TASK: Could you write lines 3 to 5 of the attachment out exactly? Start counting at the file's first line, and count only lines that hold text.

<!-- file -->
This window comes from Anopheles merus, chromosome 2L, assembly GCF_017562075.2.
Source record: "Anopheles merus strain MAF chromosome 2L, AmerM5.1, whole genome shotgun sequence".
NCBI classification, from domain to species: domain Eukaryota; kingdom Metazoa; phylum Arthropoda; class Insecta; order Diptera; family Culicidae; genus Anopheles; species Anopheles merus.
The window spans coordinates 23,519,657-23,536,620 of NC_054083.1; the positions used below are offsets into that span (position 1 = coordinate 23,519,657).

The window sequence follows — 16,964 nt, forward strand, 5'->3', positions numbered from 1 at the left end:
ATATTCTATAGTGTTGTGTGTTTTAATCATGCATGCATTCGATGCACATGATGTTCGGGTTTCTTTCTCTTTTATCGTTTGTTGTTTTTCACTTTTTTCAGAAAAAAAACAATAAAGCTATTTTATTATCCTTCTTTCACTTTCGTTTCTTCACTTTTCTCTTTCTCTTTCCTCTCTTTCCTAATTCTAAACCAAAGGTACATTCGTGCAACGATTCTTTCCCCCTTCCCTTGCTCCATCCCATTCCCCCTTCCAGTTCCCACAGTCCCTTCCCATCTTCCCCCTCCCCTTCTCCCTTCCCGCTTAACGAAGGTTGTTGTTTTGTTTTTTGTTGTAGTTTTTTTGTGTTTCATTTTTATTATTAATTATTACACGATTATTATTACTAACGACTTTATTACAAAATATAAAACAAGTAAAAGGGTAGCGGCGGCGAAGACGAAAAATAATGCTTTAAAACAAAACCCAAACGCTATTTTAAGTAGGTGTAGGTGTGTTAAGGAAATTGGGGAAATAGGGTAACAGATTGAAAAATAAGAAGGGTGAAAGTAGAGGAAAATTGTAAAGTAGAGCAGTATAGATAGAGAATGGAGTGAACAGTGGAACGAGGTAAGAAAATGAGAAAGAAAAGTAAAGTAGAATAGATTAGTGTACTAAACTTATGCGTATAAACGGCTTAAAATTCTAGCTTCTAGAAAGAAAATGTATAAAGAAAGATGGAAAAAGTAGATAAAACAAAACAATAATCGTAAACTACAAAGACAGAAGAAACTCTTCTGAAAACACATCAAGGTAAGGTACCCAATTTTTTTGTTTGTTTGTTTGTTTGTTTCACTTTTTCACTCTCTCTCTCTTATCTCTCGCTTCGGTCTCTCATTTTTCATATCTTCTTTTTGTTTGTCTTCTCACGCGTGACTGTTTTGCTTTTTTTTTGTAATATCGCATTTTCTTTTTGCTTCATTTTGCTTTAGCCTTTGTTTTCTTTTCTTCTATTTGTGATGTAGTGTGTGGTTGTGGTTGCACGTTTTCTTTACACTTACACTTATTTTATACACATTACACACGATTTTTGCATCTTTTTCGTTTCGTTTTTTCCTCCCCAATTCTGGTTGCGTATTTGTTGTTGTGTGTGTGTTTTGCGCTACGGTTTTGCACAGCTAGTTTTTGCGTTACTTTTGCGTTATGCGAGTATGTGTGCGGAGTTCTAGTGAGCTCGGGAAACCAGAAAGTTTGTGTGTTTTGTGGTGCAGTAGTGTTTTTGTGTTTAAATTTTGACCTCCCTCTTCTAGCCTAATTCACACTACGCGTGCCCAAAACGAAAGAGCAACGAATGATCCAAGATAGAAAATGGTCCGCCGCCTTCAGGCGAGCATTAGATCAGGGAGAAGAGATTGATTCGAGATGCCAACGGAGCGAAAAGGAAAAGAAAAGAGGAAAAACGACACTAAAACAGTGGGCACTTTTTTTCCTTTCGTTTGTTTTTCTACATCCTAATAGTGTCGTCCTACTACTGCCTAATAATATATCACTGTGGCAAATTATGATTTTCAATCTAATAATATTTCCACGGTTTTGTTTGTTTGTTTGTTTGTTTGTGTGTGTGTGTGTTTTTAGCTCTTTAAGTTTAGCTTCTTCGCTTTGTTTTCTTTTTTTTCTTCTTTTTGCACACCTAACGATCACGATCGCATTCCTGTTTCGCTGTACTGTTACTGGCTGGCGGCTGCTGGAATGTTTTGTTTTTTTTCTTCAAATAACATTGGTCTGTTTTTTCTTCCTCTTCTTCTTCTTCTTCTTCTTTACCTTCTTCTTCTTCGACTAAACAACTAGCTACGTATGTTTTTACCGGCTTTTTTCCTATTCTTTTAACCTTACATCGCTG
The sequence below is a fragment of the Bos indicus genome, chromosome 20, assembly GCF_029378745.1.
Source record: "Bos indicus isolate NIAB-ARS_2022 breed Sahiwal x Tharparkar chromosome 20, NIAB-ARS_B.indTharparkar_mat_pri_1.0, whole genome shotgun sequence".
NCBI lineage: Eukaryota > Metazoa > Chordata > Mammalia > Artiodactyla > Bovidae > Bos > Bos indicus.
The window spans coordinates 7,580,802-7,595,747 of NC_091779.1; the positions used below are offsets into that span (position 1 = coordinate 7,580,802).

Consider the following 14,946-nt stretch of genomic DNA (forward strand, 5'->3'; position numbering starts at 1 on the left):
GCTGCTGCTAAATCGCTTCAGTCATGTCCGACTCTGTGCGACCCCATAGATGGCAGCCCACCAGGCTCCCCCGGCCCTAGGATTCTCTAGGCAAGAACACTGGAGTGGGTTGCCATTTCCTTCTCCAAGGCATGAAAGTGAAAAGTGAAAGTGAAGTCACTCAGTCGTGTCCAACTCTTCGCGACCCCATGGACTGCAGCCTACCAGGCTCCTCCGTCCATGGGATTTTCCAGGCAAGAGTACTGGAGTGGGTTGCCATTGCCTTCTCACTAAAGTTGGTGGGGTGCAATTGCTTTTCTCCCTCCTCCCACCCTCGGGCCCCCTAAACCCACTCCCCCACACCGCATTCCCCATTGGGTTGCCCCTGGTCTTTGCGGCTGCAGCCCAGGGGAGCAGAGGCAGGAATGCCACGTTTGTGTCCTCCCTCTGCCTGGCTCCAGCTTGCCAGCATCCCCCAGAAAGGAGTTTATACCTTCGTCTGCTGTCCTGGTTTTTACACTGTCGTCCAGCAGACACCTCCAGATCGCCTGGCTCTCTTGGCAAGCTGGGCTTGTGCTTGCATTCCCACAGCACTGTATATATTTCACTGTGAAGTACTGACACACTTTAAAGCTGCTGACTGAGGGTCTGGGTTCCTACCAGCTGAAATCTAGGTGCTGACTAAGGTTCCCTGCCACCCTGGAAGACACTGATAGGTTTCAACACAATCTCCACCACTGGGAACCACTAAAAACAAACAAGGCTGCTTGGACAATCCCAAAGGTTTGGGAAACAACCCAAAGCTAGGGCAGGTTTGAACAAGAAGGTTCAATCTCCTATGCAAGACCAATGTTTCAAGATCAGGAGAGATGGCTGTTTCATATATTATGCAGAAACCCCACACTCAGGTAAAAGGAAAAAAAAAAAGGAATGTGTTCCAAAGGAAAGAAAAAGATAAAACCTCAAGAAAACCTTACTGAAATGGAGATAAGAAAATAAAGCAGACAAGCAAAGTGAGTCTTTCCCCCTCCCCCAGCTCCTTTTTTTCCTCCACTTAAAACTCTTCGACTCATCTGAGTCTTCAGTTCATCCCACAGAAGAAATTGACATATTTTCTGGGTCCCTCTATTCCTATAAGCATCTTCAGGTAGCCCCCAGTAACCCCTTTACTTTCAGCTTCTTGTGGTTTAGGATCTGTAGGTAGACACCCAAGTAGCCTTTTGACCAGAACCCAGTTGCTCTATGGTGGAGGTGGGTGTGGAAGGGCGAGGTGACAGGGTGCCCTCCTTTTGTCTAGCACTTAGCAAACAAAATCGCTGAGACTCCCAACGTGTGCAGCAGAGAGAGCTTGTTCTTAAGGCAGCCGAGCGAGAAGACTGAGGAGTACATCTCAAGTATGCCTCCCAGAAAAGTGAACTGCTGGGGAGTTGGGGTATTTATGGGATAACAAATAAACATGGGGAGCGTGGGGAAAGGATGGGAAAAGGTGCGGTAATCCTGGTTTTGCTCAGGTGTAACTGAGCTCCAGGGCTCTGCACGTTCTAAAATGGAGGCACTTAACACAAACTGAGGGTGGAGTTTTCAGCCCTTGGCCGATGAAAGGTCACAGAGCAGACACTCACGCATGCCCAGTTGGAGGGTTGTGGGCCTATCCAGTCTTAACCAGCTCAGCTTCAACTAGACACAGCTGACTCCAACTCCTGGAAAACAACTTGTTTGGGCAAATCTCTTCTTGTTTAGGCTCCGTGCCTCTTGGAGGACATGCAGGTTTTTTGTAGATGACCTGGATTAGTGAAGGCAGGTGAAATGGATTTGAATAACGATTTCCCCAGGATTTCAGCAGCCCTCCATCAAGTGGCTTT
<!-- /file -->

NCBI classification, from domain to species: domain Eukaryota; kingdom Metazoa; phylum Arthropoda; class Insecta; order Diptera; family Culicidae; genus Anopheles; species Anopheles merus.
The window spans coordinates 23,519,657-23,536,620 of NC_054083.1; the positions used below are offsets into that span (position 1 = coordinate 23,519,657).

The window sequence follows — 16,964 nt, forward strand, 5'->3', positions numbered from 1 at the left end: